Lower use of marine raw materials globally (March 2022 vs March 2021)
In March 2022, the overall performance of the countries analysed in the IFFO report was in line with the 2013-2021 average for the same month. This countries sample, based on the IFFO Membership, covers approximately 50% of the world production, and can be taken as a proxy for global trends. Overall, the raw material used in March 2022 by the countries considered in this report was 6% lower when compared to the same month in 2021.
In terms of fishmeal, India, the Iceland/North Atlantic area and the African countries were the only regions considered in this report which increased their cumulative production during the first 3 months of 2022.
In terms of fish oil, the US, the Northern European area and the African countries were the regions that reported a year-over-year increase.
“This is mainly due to a slow start in Peru, as the quota granted in the last quarter of 2021 was almost completely landed by the end of 2021. Usually, part of the quota is fished in January, and sometimes even in February.” explains Dr Enrico Bachis, IFFO’s Market Research Director.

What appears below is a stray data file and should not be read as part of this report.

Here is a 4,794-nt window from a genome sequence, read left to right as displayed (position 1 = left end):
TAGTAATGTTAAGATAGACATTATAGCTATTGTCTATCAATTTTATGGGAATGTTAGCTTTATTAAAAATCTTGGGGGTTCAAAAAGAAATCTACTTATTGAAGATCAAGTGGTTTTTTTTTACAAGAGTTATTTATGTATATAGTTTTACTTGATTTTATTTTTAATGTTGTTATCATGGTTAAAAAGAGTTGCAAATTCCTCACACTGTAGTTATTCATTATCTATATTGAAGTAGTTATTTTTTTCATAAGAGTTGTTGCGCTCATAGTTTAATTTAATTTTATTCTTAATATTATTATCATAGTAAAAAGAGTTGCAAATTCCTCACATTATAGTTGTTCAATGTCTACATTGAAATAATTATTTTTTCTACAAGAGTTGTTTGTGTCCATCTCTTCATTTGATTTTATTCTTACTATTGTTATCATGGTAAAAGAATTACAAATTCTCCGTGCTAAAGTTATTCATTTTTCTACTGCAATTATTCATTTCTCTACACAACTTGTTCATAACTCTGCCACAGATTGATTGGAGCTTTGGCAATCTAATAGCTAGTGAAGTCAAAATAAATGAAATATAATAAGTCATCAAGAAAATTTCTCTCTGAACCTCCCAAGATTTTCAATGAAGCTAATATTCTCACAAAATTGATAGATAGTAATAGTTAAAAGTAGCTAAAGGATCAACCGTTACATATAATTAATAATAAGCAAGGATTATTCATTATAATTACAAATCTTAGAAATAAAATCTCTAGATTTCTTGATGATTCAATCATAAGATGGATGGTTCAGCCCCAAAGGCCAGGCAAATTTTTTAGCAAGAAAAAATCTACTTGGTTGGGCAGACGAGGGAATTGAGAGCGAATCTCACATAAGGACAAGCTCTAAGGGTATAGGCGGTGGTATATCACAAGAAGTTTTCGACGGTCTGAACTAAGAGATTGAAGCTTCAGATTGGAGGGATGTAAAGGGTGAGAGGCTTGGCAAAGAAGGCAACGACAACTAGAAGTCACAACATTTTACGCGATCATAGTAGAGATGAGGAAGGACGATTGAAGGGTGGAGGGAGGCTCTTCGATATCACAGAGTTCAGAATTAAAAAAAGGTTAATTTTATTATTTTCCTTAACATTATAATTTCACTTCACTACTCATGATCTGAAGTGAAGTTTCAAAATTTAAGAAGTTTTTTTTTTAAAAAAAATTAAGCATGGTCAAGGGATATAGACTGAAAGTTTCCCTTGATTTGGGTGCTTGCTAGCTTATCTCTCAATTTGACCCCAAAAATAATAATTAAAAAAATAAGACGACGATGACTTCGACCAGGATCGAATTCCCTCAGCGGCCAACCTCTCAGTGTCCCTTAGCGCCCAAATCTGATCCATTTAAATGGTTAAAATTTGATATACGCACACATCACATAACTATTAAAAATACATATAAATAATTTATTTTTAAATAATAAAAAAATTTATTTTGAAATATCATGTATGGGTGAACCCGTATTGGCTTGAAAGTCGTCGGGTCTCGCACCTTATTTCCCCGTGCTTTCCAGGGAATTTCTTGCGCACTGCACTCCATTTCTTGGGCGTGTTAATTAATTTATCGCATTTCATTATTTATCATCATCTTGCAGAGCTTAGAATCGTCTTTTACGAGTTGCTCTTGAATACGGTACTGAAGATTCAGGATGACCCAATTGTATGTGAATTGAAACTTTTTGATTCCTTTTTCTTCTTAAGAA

China’s aquaculture season has started amid disruptions
The aquaculture season started in April amid disruptions to nationwide logistics chains caused by the enforcement of a zero-covid policy, lockdowns and travel restrictions. Unstable weather conditions are having a negative effect on aquaculture in South of China, where farming activities are carried all year long.
Fishing activities will resume in September. During the moratorium, marine ingredients production is majorly based on by-products from farmed species in South China. Imports of fishmeal appear to have decreased in the first quarter, following the international logistics crisis and a weakening domestic demand in the first quarter.
Domestic prices of soybean meal nosedived as the supply improved. Demand of corn for feed purposes has been weakening in line with the difficulties faced by the pig sector.
Despite the recent rebounds in the price of live pigs, the pork sector continues to suffer from over-capacity. A reduction of the pig stocks is what the industry expects in 2022. Pig feed output in March decreased, year on year, following a bearish pig market.
A taste of the many statistics and analyses that can be found in the market intelligence reports that IFFO dedicates to its members is reported above, covering IFFO’s analysis on marine ingredient market trends for the first three months of 2022. They include an analysis of both the supply and demand sides of the market, with research focusing also on the global trends of animal farming and fish catches, agri-commodities, commodities’ prices and general macro-economic conditions.
A specific and additional focus is made on China covering the January-April 2022 period, given that China is by far the main market for marine ingredients.